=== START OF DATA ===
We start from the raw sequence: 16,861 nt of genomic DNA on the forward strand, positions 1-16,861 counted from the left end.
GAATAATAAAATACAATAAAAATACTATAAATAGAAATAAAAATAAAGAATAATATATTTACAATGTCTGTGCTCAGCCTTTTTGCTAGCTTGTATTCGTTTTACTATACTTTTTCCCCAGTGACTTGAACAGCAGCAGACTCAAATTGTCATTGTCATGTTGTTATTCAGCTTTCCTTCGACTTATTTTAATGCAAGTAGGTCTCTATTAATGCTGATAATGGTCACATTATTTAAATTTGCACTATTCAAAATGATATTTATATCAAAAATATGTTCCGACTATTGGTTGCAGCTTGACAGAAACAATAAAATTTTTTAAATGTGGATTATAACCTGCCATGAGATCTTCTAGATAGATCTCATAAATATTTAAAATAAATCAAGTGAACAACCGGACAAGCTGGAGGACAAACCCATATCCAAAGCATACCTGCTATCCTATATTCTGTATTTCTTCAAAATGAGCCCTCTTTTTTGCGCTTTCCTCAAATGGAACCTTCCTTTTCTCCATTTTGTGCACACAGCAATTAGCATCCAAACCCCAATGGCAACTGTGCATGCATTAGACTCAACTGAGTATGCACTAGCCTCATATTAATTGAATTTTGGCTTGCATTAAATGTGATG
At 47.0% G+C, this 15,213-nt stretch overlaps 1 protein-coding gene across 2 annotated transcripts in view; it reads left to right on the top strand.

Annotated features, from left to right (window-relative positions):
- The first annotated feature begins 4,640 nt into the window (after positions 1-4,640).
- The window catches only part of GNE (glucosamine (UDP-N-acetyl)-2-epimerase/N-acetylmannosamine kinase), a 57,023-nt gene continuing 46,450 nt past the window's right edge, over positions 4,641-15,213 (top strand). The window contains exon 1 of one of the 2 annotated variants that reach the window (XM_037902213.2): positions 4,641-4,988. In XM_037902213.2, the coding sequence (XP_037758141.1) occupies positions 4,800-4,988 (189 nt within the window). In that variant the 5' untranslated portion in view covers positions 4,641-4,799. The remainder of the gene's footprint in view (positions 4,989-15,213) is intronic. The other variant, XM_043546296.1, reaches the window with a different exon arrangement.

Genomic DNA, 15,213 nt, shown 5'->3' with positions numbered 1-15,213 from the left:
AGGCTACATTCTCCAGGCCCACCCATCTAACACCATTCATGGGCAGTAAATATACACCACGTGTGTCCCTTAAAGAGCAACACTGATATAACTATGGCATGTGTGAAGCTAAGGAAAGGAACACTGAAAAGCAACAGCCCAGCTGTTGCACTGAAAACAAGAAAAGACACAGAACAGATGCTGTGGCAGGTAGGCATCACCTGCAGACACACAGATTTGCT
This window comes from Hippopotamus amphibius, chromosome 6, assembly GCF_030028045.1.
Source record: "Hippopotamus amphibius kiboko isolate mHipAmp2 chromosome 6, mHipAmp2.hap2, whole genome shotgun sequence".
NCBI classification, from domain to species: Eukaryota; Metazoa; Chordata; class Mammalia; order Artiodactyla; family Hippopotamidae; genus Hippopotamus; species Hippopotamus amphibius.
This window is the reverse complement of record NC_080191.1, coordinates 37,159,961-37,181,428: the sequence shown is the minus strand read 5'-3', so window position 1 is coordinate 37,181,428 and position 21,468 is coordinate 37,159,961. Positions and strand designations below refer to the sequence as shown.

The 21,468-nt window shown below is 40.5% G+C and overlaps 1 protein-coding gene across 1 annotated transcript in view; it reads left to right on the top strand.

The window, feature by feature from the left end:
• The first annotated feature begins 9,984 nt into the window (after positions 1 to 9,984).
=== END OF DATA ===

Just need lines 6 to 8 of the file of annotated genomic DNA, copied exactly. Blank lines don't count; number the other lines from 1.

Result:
- The window catches only part of GNE (glucosamine (UDP-N-acetyl)-2-epimerase/N-acetylmannosamine kinase), a 57,023-nt gene continuing 46,450 nt past the window's right edge, over positions 4,641-15,213 (top strand). The window contains exon 1 of one of the 2 annotated variants that reach the window (XM_037902213.2): positions 4,641-4,988. In XM_037902213.2, the coding sequence (XP_037758141.1) occupies positions 4,800-4,988 (189 nt within the window). In that variant the 5' untranslated portion in view covers positions 4,641-4,799. The remainder of the gene's footprint in view (positions 4,989-15,213) is intronic. The other variant, XM_043546296.1, reaches the window with a different exon arrangement.

Genomic DNA, 15,213 nt, shown 5'->3' with positions numbered 1-15,213 from the left:
AGGCTACATTCTCCAGGCCCACCCATCTAACACCATTCATGGGCAGTAAATATACACCACGTGTGTCCCTTAAAGAGCAACACTGATATAACTATGGCATGTGTGAAGCTAAGGAAAGGAACACTGAAAAGCAACAGCCCAGCTGTTGCACTGAAAACAAGAAAAGACACAGAACAGATGCTGTGGCAGGTAGGCATCACCTGCAGACACACAGATTTGCT